Kristin Murphy, Utah State University
Past research shows that parents interact more positively with their children and use more supportive language during play than during teaching interactions (Kwon, Bingham, Lewsader, Jeon, & Elicker, 2013). Children with normal language development tend to have parents who use more language supporting speech, (Vigil, Hodges, & Klee, 2005) than parents of children with language delays. The specific research question addressed in this study is: Do maternal (maternal depression, education levels, parenting stress) or child factors (language development, social-emotional development) influence maternal language behaviors in teaching and play contexts?
This study was comprised of 68 mother-child dyads. On average, the children were 20.4 months old and 58% were female. Eleven of the mothers met the screening criteria for depression. The majority (68) of the mothers were Caucasian and were not employed (60.9%). Mothers were interviewed about basic demographics, their parenting stress and depression, and their children’s language and social-emotional development. They were then asked to interact with their child during a teaching task (five minutes), during semi-structured play (ten minutes), and during a cleanup task.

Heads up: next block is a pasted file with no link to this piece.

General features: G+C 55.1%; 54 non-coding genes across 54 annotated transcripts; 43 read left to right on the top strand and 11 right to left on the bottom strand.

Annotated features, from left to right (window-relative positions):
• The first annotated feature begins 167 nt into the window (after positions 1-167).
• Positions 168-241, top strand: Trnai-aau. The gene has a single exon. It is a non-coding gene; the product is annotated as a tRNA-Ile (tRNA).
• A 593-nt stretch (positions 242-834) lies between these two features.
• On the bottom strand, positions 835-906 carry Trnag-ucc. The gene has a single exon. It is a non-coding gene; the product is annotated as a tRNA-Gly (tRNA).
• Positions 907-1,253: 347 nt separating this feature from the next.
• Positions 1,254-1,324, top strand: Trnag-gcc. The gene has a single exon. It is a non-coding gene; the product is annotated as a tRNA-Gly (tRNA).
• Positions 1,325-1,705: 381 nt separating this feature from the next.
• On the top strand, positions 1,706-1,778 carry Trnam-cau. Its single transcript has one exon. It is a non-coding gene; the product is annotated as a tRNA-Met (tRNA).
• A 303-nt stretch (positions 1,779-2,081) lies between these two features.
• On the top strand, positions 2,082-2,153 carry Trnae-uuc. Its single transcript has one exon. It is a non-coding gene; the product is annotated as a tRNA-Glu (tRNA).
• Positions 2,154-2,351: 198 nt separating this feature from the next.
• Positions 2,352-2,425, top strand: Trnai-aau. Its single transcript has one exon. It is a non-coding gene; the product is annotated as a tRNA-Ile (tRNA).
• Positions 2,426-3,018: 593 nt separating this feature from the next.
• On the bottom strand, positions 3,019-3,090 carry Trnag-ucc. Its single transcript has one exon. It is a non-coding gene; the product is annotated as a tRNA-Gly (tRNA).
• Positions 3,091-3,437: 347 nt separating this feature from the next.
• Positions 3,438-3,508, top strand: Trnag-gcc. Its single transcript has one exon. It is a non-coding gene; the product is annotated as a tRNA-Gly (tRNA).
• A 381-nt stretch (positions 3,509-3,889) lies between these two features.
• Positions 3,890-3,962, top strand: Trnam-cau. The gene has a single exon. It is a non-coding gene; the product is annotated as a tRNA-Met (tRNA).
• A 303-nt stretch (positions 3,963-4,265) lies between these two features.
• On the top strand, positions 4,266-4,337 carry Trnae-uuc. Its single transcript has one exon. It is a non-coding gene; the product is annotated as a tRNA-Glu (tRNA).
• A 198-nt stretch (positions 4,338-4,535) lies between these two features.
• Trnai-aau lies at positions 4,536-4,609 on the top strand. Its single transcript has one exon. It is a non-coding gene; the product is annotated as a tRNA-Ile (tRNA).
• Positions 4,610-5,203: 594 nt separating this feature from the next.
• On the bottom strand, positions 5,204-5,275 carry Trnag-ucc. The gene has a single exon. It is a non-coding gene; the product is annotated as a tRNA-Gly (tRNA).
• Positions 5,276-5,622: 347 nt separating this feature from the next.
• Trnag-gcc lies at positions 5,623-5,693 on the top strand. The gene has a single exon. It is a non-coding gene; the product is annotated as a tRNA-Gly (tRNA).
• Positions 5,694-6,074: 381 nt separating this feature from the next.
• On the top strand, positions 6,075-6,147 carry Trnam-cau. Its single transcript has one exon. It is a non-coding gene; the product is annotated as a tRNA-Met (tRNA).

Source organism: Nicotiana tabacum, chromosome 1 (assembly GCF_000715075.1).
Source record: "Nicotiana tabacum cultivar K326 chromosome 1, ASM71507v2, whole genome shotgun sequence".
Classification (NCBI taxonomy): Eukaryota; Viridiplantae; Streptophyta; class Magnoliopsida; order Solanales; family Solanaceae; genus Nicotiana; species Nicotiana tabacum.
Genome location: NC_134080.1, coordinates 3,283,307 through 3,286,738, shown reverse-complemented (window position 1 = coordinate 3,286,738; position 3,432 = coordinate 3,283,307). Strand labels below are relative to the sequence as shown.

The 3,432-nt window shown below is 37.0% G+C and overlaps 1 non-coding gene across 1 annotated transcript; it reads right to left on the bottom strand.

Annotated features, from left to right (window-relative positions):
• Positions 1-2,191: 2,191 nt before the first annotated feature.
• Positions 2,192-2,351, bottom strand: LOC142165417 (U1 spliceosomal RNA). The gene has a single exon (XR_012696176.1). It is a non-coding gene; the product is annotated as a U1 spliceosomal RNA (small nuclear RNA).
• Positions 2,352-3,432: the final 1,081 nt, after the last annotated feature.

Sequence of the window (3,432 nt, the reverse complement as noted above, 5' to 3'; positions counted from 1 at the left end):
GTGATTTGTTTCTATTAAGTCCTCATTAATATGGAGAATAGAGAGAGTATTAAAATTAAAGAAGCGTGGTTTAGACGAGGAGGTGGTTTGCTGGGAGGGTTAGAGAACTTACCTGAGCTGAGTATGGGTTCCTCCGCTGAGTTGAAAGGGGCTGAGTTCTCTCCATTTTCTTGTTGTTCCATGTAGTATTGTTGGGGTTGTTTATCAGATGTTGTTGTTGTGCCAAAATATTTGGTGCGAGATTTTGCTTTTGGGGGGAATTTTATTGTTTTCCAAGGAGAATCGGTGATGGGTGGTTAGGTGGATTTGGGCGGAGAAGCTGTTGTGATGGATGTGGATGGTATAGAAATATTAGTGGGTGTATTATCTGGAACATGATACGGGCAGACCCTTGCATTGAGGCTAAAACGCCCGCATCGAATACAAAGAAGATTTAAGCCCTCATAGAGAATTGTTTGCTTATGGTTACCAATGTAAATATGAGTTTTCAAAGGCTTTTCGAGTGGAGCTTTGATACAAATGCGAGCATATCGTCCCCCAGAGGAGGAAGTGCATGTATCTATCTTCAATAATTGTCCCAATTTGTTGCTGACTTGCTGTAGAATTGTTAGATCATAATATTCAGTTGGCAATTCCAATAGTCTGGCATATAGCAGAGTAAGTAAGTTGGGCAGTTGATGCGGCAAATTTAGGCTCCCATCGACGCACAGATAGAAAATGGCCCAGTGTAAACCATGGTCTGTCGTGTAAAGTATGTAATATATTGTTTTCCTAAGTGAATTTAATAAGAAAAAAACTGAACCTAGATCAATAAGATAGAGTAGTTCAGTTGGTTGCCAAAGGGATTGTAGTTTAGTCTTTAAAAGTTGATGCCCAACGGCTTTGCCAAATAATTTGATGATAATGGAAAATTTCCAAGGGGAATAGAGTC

The study results suggest mothers who reported their children to be difficult, used more “wh” questions during play (r = .27, p = .03) and teaching (r = .31, p = .01), and more praise during teaching (r = .37, p = .00) than mothers who rated their children as less difficult. Mothers’ use of “wh” questions during play was positively associated with children’s vocabulary production (r = .26, p = .04). Asking “wh” questions is a language supportive behavior, often associated with greater vocabulary as indicated in our results, but might be expected to occur less when children are perceived as difficult or parents have high levels of stress. Implications for early intervention efforts supporting parenting and children’s language development will be discussed.